Creating hope and building for the future
Turning crisis into opportunity
This year in preparation for a friend’s wedding I was looking at the poster at Sunday school, and was meditating on the words, you are blessed when you share what you have, so everyone has what they need to have a good life.
At the wedding the minister talked about love and shared with us the story of a couple on a sinking cruise ship, the Costa Concordia in Italy. They only had one life jacket between them, and as the wife could not swim, the husband gave it to her. She was scared to jump a long way down from the listing ship, so the husband jumped first, thinking that he can be with her when she landed. The water was dark and freezing at 8 degrees Celsius, and she never saw her husband again.
The story reminded me of the 18,000 people who were washed out and drowned at sea one freezing winter’s day on March 11, 2011. When I watched the movie, the Life of Pi, about a man shipwrecked in the Pacific, it brought home their bravery in the midst of fear.
In September 2011 a group of us went with our pastor to Miyagi and Iwate prefectures to visit people affected by the tsunami. Actually, we were scared, thinking that we might be overwhelmed by the suffering, but it was the opposite. I remember a widow whose face lit up when she saw us; she thanked us for coming all the way from Australia and remembering them. It was nearly 7 months since the tsunami, and much of the world had moved on as she was preparing to spend her winter alone in temporary housing. Sometimes poverty is not just material, it can be spiritual or emotional.
As I could only spend a few days in Japan, I wanted to do something longer term to help these communities, and together with a few like-minded men and women from around the world, became the founding partners for JapanTravel.
As part of our plans to build a foundation for a better future, JapanTravel started an internship program for young people to develop their communication, leadership and research skills. We want to train them to be effective communicators and leaders by supervised writing for Japantravel.com. They will develop skills to articulate stories of clarity and conviction, and in return we will mentor them and give them skills that will stand them in good stead in the community. By travelling in regional areas and meeting and interviewing people that they would not otherwise meet, they will build bridges of understanding and learn more about themselves and the world.
My work with JapanTravel has opened a lot of doors including representation at the IMF and World Bank Meetings in Tokyo. Encountering these leaders face to face has allowed me to see their passion in building resilience in a fragile world, one that depends on every individual. A minister from Costa Rica spoke about the need for every young person to be proficient in creative arts as well as basic skills, one that will give them opportunity in a creative and information economy. At the other end of the scale, Japan Travel gave me the opportunity of seeing innovation first hand, through interviewing the founder of a company that developed medical blankets to give people with dementia a second chance at life, as well as being a leader in wellbeing travel through the placement of the same blankets to aid sleep and reduce jet lag in a Tokyo hotel.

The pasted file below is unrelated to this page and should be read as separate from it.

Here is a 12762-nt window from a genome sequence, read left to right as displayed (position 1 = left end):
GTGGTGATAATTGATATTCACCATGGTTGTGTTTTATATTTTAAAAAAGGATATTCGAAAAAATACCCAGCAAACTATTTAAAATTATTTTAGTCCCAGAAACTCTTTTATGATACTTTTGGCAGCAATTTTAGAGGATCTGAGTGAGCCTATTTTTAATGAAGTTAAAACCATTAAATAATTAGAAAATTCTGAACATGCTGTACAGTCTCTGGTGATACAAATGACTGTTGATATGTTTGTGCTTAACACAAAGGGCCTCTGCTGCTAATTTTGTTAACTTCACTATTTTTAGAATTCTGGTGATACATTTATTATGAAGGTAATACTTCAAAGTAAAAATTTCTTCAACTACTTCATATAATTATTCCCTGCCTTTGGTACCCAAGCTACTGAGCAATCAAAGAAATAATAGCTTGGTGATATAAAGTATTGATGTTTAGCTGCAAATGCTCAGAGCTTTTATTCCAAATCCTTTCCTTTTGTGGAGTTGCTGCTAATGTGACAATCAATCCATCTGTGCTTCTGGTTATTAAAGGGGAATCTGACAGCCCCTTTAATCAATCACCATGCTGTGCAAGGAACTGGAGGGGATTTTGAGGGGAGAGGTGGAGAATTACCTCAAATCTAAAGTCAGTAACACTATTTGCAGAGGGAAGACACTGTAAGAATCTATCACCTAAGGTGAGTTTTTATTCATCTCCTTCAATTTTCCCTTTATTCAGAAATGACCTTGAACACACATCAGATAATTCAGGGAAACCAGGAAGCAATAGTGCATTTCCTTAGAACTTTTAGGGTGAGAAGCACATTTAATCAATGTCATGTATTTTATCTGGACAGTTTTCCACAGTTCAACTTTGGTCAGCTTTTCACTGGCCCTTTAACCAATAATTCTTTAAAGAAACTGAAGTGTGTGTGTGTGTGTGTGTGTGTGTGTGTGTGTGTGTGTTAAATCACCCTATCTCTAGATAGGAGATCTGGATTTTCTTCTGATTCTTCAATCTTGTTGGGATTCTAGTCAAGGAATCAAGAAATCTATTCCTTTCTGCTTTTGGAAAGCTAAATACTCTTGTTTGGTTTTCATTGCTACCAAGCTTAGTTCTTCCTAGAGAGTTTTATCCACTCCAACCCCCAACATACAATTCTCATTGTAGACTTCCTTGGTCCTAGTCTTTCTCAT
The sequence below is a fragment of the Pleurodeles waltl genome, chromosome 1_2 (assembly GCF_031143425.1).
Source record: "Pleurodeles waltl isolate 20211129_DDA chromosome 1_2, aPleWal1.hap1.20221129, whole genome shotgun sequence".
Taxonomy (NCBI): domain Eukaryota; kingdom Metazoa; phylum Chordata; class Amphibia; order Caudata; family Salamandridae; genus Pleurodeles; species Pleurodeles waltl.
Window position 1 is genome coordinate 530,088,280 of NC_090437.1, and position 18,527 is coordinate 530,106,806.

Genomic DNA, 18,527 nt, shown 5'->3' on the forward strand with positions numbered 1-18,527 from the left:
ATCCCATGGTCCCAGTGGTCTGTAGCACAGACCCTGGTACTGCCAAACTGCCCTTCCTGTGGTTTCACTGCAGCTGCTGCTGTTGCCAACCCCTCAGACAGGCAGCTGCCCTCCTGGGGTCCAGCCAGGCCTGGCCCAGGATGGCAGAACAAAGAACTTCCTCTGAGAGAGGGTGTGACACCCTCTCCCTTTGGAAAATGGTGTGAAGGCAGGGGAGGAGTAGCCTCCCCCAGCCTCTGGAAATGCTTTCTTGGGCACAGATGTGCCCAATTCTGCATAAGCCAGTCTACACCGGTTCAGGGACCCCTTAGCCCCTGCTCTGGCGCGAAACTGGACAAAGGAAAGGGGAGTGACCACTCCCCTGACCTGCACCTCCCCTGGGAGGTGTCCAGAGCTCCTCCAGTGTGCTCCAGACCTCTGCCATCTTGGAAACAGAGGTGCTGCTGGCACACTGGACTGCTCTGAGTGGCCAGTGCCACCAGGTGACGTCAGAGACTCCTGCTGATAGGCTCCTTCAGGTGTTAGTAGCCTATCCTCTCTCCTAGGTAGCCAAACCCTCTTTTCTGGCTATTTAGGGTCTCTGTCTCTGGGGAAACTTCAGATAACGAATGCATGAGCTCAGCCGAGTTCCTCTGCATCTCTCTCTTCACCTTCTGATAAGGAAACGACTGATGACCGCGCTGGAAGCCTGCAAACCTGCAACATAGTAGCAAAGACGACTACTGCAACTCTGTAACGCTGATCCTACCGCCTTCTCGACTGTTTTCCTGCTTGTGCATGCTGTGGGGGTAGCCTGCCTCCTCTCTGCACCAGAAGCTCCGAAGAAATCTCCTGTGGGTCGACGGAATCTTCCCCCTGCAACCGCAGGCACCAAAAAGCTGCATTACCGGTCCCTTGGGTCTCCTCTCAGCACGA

11 March 2018 marked the seventh anniversary of the tsunami. In Japan, there is an age-old festival called Shichi-go-san. This is a rite of passage for children, marking their third, fifth and seventh years on this earth, from an earlier time when many children did not survive these milestones. Shichi-go-san to me takes on an extra significance this year, as the first generation of children born since the tsunami turns seven this year. Most people, when they recall their childhood, find it difficult to recall their first years with clarity. What will this generation remember and learn from those tragic events, as well as the renewal and search for community building afterwards?
Today we are facing an even greater challenge. What can I learn from JapanTravel? We need to challenge our energies, from despair to community building.
A few years ago, I championed a mental health for aviation presentation at the Brisbane Aviation Professionals Society, one that had both top down and bottom up support, including an organised peer support program. Recently, my community manager shared an initiative to redirect our energies for reward creativity, which will award $1,000 apiece to 50 winning participants. Whether you have been stood down or want a push to develop your hidden creativity, now is the chance. I am reminded from the IMF and World Bank annual meetings that both creative and technical skills are key for the future, not just for our contribution to this industry, but also to build the next generation. As the initiative owner said, “Your art has power. Art can heal, art can save lives, and art can bring us together even while we are apart. It can be a compass to guide us through this storm. This is your chance to make work that will be distributed worldwide and will inspire us all to stay strong, safe, and united.”
I truly hope that our combined initiatives as a response to these tragic days will leave a lasting contribution to the giving of our talents and resources, so everyone has what they need to have a good life. But to continue, we need your ideas, energy and leadership. What can you do today?